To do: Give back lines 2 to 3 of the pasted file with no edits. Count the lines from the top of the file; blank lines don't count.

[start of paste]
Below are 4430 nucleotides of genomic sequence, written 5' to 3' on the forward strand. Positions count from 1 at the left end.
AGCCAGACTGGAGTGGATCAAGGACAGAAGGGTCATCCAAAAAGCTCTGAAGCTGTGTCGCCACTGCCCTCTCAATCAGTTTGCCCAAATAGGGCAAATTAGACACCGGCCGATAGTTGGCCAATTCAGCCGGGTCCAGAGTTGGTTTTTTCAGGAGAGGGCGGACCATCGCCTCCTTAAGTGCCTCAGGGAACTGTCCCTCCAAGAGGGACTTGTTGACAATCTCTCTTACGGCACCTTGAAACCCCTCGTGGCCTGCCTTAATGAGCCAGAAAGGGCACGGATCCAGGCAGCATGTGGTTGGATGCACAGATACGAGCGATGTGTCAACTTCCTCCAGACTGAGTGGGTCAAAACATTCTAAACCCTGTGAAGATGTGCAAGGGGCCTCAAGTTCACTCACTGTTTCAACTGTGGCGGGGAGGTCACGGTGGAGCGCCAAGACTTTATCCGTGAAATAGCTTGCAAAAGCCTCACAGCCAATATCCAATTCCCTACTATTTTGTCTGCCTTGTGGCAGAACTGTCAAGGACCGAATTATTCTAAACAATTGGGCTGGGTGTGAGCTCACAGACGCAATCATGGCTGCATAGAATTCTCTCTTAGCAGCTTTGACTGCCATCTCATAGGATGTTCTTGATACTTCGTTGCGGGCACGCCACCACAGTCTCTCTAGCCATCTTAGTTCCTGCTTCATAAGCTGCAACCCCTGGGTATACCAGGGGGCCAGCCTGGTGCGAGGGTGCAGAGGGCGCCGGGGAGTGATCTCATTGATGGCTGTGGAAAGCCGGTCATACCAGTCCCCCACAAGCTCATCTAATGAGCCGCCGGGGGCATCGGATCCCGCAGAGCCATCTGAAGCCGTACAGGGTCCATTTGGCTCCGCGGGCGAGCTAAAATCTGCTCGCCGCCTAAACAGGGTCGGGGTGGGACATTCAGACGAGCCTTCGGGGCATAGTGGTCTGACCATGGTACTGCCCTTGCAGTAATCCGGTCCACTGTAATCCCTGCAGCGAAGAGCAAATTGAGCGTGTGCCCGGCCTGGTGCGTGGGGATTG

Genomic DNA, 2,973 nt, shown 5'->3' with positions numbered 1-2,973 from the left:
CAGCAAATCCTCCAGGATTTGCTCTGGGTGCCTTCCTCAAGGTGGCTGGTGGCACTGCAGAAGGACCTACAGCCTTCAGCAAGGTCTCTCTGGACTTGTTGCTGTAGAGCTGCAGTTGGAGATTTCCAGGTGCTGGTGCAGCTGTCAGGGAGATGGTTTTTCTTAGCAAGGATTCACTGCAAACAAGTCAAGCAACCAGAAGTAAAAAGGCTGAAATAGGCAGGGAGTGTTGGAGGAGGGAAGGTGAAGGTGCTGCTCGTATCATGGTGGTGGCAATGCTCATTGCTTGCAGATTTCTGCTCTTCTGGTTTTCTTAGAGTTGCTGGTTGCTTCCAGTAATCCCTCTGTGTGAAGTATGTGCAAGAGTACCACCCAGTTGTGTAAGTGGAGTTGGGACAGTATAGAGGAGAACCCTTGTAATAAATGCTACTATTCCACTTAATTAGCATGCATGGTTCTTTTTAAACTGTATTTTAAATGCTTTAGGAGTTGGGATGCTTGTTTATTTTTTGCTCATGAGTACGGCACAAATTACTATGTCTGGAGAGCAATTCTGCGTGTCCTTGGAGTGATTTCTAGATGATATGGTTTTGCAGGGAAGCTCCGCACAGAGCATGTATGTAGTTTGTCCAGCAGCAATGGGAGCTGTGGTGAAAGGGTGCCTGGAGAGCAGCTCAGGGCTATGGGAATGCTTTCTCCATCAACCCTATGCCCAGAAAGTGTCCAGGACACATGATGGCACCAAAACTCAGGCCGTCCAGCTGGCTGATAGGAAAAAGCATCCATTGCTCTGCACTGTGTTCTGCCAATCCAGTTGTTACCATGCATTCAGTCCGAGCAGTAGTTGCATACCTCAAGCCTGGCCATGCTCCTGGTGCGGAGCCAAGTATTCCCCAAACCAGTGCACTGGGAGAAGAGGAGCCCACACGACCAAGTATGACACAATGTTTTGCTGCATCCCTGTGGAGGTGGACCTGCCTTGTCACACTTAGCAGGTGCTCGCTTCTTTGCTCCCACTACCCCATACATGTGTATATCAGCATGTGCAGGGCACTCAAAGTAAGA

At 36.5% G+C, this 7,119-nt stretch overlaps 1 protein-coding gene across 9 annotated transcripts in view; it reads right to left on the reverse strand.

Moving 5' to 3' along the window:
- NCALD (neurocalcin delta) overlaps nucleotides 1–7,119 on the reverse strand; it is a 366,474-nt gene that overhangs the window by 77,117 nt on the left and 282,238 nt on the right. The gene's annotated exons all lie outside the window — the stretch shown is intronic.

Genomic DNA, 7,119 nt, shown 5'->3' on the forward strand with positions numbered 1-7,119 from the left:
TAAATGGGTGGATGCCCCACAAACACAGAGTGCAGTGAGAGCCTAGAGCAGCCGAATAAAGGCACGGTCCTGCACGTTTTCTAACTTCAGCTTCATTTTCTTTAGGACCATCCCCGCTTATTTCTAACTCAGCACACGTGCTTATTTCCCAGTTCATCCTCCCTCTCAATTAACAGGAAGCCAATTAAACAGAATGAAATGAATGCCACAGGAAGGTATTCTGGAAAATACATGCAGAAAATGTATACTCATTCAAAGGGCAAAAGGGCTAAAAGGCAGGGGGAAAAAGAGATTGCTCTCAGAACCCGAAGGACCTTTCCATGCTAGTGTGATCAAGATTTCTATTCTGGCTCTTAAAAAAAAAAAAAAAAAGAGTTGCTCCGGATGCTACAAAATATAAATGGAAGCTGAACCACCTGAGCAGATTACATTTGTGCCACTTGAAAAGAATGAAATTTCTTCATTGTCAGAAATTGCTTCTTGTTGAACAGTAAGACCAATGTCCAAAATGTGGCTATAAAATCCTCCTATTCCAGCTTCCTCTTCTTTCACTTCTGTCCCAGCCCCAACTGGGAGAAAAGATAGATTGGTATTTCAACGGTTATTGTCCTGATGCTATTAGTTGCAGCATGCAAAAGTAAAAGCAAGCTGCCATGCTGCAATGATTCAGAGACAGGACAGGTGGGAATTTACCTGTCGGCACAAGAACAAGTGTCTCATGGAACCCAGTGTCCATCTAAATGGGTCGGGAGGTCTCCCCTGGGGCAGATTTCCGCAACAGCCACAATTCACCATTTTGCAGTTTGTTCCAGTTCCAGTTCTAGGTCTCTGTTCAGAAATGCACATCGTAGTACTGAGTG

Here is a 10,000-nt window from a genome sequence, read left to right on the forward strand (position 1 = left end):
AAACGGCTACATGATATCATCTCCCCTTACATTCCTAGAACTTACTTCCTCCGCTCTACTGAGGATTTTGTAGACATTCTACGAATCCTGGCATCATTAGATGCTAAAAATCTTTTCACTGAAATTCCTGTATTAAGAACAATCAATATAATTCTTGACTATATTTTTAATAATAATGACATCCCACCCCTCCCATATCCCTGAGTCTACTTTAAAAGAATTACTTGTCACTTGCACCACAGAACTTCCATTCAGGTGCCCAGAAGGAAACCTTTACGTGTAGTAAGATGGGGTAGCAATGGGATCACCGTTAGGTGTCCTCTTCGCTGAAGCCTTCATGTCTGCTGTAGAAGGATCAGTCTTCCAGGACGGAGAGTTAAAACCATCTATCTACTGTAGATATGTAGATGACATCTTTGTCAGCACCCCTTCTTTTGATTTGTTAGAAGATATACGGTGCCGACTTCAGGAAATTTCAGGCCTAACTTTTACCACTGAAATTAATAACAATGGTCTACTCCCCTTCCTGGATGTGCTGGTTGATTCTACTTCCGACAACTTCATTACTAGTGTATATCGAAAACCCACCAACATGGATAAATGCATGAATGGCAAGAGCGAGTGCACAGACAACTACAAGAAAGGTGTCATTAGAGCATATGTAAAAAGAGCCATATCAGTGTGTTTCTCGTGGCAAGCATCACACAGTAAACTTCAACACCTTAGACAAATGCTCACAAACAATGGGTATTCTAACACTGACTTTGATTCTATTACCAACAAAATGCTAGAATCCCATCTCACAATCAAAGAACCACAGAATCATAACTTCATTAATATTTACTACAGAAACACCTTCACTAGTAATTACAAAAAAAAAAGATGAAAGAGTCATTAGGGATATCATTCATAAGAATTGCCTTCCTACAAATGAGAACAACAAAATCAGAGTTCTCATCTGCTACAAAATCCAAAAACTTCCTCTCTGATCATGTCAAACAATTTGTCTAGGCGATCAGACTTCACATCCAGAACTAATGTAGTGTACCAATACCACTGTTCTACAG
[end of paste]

AGCCAGACTGGAGTGGATCAAGGACAGAAGGGTCATCCAAAAAGCTCTGAAGCTGTGTCGCCACTGCCCTCTCAATCAGTTTGCCCAAATAGGGCAAATTAGACACCGGCCGATAGTTGGCCAATTCAGCCGGGTCCAGAGTTGGTTTTTTCAGGAGAGGGCGGACCATCGCCTCCTTAAGTGCCTCAGGGAACTGTCCCTCCAAGAGGGACTTGTTGACAATCTCTCTTACGGCACCTTGAAACCCCTCGTGGCCTGCCTTAATGAGCCAGAAAGGGCACGGATCCAGGCAGCATGTGGTTGGATGCACAGATACGAGCGATGTGTCAACTTCCTCCAGACTGAGTGGGTCAAAACATTCTAAACCCTGTGAAGATGTGCAAGGGGCCTCAAGTTCACTCACTGTTTCAACTGTGGCGGGGAGGTCACGGTGGAGCGCCAAGACTTTATCCGTGAAATAGCTTGCAAAAGCCTCACAGCCAATATCCAATTCCCTACTATTTTGTCTGCCTTGTGGCAGAACTGTCAAGGACCGAATTATTCTAAACAATTGGGCTGGGTGTGAGCTCACAGACGCAATCATGGCTGCATAGAATTCTCTCTTAGCAGCTTTGACTGCCATCTCATAGGATGTTCTTGATACTTCGTTGCGGGCACGCCACCACAGTCTCTCTAGCCATCTTAGTTCCTGCTTCATAAGCTGCAACCCCTGGGTATACCAGGGGGCCAGCCTGGTGCGAGGGTGCAGAGGGCGCCGGGGAGTGATCTCATTGATGGCTGTGGAAAGCCGGTCATACCAGTCCCCCACAAGCTCATCTAATGAGCCGCCGGGGGCATCGGATCCCGCAGAGCCATCTGAAGCCGTACAGGGTCCATTTGGCTCCGCGGGCGAGCTAAAATCTGCTCGCCGCCTAAACAGGGTCGGGGTGGGACATTCAGACGAGCCTTCGGGGCATAGTGGTCTGACCATGGTACTGCCCTTGCAGTAATCCGGTCCACTGTAATCCCTGCAGCGAAGAGCAAATTGAGCGTGTGCCCGGCCTGGTGCGTGGGGATTG

Genomic DNA, 2,973 nt, shown 5'->3' with positions numbered 1-2,973 from the left: